SARS-CoV-2 Antibodies Detected in Around 1 in 7 People in England

Peter Russell

February 25, 2021

High levels of antibodies were detected in people of all ages who received two doses of the Pfizer/BioNTech COVID-19 vaccine, a study preprint has suggested.

Researchers also found high responses to a single dose of the vaccine among those with previous infection from the SARS-CoV-2 virus.

However, the data from round 5 of the REACT-2 study, carried out by Imperial College London (ICL), was insufficient to show the effect of antibody positivity on hospitalisations and deaths.

The study also suggested that confidence in the vaccine was high, but lower in some groups, including key workers and those from ethnic minority backgrounds.

Lateral Flow Antibody Tests

The findings were based on self-testing of more than 155,000 participants in England using finger-prick lateral flow devices between January 26 and February 8.

For the first time, ICL researchers were able to capture the initial impact of the COVID-19 vaccination programme.

There was sufficient data for the effects of the Pfizer/BioNTech vaccine to be registered, but not the impact of the AstraZeneca/Oxford vaccine which started its roll out later.

Of the participants, 18,000 had received at least one dose of vaccine.

Overall, antibody prevalence was 13.9% of those tested. That ranged from 9.8% for the unvaccinated cohort to 37.9 % for participants who had received a vaccine.

Of those who had received two doses of the vaccine, antibody positivity was 88% in the over 80s, rising to 95.5% in people under 60.

Following a single dose of the Pfizer/BioNTech vaccine, 84.1% of people under 60 tested positive for antibodies after 21 days. That figure was highest in those under 30 at 94.7%, declining with age to 73.7% at 60, and 34.7% in the over 80s.

Helen Ward, professor of Public Health at ICL, said: "Our findings suggest that it is very important for people to take up the second dose when it is offered."

Although antibody positivity declined with increasing age, a 90.1% response was noted in vaccine recipients with previous confirmed or suspected COVID-19.

"What we can say from our data is that we do see very good antibody positivity results in people who have had previous COVID after one dose to a point that they're at least as good as people who have had two doses of the Pfizer/BioNTech vaccine," said Graham Cooke, professor of infectious diseases at ICL.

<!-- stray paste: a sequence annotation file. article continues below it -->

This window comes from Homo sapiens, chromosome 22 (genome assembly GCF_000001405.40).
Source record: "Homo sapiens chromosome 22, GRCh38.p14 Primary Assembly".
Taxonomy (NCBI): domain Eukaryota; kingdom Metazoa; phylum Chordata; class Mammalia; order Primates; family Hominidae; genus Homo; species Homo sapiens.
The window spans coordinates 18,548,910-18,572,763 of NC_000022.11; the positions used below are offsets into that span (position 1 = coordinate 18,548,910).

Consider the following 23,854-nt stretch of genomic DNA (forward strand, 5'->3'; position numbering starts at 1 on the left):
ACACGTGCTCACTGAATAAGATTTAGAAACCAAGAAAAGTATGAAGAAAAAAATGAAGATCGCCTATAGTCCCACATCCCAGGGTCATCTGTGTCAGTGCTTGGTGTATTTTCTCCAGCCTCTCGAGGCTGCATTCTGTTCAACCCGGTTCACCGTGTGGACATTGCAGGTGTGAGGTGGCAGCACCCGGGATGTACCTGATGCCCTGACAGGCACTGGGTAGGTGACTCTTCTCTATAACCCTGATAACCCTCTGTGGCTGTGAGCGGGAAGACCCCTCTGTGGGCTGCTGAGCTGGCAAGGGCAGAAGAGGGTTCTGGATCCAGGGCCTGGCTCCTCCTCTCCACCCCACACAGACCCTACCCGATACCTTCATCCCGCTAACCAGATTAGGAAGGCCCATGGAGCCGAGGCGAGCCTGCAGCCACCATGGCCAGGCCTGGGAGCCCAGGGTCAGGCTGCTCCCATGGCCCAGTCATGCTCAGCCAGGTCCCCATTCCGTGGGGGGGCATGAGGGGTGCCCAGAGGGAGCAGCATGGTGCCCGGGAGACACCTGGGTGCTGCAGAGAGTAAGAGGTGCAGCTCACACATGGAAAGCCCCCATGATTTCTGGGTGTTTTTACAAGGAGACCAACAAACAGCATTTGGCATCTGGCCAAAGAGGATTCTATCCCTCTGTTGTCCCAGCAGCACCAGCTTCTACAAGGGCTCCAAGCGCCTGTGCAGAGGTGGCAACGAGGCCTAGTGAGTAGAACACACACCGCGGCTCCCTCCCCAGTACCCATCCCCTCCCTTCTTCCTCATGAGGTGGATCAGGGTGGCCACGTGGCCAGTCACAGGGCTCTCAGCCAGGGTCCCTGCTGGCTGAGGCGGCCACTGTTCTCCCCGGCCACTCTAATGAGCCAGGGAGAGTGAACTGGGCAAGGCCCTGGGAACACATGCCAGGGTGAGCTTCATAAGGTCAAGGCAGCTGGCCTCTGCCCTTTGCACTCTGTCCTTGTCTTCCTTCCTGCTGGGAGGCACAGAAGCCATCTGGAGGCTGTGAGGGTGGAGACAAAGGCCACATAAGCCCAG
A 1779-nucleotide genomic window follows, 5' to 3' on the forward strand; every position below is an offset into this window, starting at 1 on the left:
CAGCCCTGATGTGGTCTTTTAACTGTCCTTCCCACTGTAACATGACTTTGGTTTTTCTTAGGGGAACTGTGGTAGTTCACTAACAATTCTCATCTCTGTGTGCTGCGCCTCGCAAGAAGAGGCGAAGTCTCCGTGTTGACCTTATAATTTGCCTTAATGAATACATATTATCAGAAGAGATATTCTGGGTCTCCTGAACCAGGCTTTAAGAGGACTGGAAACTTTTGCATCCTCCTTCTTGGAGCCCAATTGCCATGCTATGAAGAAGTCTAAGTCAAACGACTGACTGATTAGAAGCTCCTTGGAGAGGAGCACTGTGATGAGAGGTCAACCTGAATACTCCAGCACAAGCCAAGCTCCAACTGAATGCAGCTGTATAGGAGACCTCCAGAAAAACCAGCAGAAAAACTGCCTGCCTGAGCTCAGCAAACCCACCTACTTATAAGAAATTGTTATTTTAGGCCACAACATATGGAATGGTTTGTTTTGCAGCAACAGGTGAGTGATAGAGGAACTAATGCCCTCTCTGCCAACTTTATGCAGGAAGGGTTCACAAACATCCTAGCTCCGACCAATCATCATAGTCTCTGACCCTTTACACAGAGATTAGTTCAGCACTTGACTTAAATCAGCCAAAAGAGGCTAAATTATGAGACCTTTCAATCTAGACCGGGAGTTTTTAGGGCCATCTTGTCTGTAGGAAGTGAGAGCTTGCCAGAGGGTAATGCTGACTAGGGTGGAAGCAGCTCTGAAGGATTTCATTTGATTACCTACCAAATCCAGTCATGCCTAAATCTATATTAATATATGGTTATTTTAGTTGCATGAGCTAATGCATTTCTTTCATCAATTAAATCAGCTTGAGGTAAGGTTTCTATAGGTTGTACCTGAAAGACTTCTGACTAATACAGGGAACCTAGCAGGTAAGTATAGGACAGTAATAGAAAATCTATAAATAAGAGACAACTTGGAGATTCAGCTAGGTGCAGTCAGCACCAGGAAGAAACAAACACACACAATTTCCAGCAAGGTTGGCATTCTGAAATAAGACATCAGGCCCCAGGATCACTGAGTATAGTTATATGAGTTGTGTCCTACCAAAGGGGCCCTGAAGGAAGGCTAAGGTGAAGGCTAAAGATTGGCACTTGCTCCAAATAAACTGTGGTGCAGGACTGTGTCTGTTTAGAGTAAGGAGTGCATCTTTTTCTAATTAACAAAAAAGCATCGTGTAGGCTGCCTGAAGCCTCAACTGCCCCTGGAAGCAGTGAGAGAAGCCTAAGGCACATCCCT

Prof Cooke told a briefing hosted by the Science Media Centre that "people who've had previous infection alone don't seem to have such high levels", demonstrating a "value in getting that first dose in the setting of previous infection".

Antibody prevalence in unvaccinated people was found to vary across the country. The highest rate (16.9%) was seen in London.

Black people were also most likely to test positive at 22.4%, followed by Asian individuals at 20%, compared with 8.5% of White people.

Antibody prevalence also varied by employment, with the highest rates found in healthcare workers (21.9%) and social care workers (24.2%).

People in public-facing jobs such as police officers and teachers were also more likely to test positive than non-key workers.

Vaccine Confidence

Research conducted in association with pollsters Ipsos MORI found high rates of confidence in the vaccine, with 92% of people saying they had accepted or intended to accept the offer of vaccination.

However, this varied by age and ethnicity.

The lowest confidence levels were seen in young people and those of Black ethnicity.

Particular concerns were seen around pregnancy, fertility, and allergies.

"We know that some groups have concerns about the vaccine, including some people at increased risk from COVID-19, so it is really important that they have opportunities to discuss these and find out more," said Prof Ward.

Expert Reaction to the Study

Commenting on the study, Dr Simon Clarke, associate professor in cellular microbiology at the University of Reading, said: "It is of concern that in studies of individuals aged 70 years or over, a single dose of the vaccine was associated with substantially lower levels of antibodies than in younger age groups, or in those who had had COVID-19 prior to vaccination. 

"This shows that with this vaccine, the immune response is much greater in individuals who have been exposed twice, either through a prior infection or through double vaccination."

Kevin McConway, emeritus professor of applied statistics at The Open University, commented: "This study didn't measure whether people actually got ill, only the antibody response, so it cannot directly tell us about the effect of vaccination on suppressing COVID illness. But the signs are good for people who have had two doses of this vaccine."

Marian Knight, professor of maternal and child population health at the University of Oxford, said: "The large size of the study provides additional reassurance that confidence in the vaccine is high across most population groups. It is, nonetheless, worrying that participants are reporting concerns over planned or current pregnancy and fertility.

"Guidance from the Royal College of Obstetricians and Gynaecologists is clear that women trying to become pregnant do not need to avoid pregnancy after vaccination and women should be reassured that there is no evidence to suggest that COVID-19 vaccines will affect fertility."

REACT-2 Round 5: increasing prevalence of SARS-CoV-2 antibodies demonstrate impact of the second wave and of vaccine roll-out in England, Helen Ward et al. Preprint.

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